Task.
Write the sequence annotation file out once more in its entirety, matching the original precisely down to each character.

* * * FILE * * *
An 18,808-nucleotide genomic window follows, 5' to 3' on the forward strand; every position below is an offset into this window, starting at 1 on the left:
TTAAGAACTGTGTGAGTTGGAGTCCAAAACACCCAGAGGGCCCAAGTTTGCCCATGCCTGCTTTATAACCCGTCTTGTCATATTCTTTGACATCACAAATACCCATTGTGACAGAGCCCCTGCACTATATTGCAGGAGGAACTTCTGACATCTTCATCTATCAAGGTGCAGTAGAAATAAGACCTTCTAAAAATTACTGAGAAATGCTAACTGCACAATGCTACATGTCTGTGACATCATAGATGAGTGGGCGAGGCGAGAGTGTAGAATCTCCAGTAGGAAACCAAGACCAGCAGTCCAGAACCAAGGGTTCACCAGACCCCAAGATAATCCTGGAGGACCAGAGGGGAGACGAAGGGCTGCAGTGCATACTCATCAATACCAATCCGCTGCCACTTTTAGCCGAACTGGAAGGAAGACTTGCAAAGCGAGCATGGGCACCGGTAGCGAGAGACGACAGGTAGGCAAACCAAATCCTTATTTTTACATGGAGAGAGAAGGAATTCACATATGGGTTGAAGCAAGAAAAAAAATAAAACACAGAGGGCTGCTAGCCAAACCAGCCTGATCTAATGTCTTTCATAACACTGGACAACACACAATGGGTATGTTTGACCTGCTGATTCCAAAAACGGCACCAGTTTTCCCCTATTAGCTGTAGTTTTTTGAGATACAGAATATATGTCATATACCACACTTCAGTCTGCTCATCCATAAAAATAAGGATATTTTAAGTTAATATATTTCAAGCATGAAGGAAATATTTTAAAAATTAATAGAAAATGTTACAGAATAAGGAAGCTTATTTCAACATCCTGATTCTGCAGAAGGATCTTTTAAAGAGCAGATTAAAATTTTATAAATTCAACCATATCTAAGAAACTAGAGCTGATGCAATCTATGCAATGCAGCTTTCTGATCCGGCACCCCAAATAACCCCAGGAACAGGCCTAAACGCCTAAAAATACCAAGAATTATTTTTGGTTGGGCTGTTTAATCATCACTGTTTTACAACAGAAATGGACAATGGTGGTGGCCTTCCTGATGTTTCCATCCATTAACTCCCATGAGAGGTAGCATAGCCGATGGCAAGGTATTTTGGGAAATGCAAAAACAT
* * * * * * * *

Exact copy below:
An 18,808-nucleotide genomic window follows, 5' to 3' on the forward strand; every position below is an offset into this window, starting at 1 on the left:
TTAAGAACTGTGTGAGTTGGAGTCCAAAACACCCAGAGGGCCCAAGTTTGCCCATGCCTGCTTTATAACCCGTCTTGTCATATTCTTTGACATCACAAATACCCATTGTGACAGAGCCCCTGCACTATATTGCAGGAGGAACTTCTGACATCTTCATCTATCAAGGTGCAGTAGAAATAAGACCTTCTAAAAATTACTGAGAAATGCTAACTGCACAATGCTACATGTCTGTGACATCATAGATGAGTGGGCGAGGCGAGAGTGTAGAATCTCCAGTAGGAAACCAAGACCAGCAGTCCAGAACCAAGGGTTCACCAGACCCCAAGATAATCCTGGAGGACCAGAGGGGAGACGAAGGGCTGCAGTGCATACTCATCAATACCAATCCGCTGCCACTTTTAGCCGAACTGGAAGGAAGACTTGCAAAGCGAGCATGGGCACCGGTAGCGAGAGACGACAGGTAGGCAAACCAAATCCTTATTTTTACATGGAGAGAGAAGGAATTCACATATGGGTTGAAGCAAGAAAAAAAATAAAACACAGAGGGCTGCTAGCCAAACCAGCCTGATCTAATGTCTTTCATAACACTGGACAACACACAATGGGTATGTTTGACCTGCTGATTCCAAAAACGGCACCAGTTTTCCCCTATTAGCTGTAGTTTTTTGAGATACAGAATATATGTCATATACCACACTTCAGTCTGCTCATCCATAAAAATAAGGATATTTTAAGTTAATATATTTCAAGCATGAAGGAAATATTTTAAAAATTAATAGAAAATGTTACAGAATAAGGAAGCTTATTTCAACATCCTGATTCTGCAGAAGGATCTTTTAAAGAGCAGATTAAAATTTTATAAATTCAACCATATCTAAGAAACTAGAGCTGATGCAATCTATGCAATGCAGCTTTCTGATCCGGCACCCCAAATAACCCCAGGAACAGGCCTAAACGCCTAAAAATACCAAGAATTATTTTTGGTTGGGCTGTTTAATCATCACTGTTTTACAACAGAAATGGACAATGGTGGTGGCCTTCCTGATGTTTCCATCCATTAACTCCCATGAGAGGTAGCATAGCCGATGGCAAGGTATTTTGGGAAATGCAAAAACAT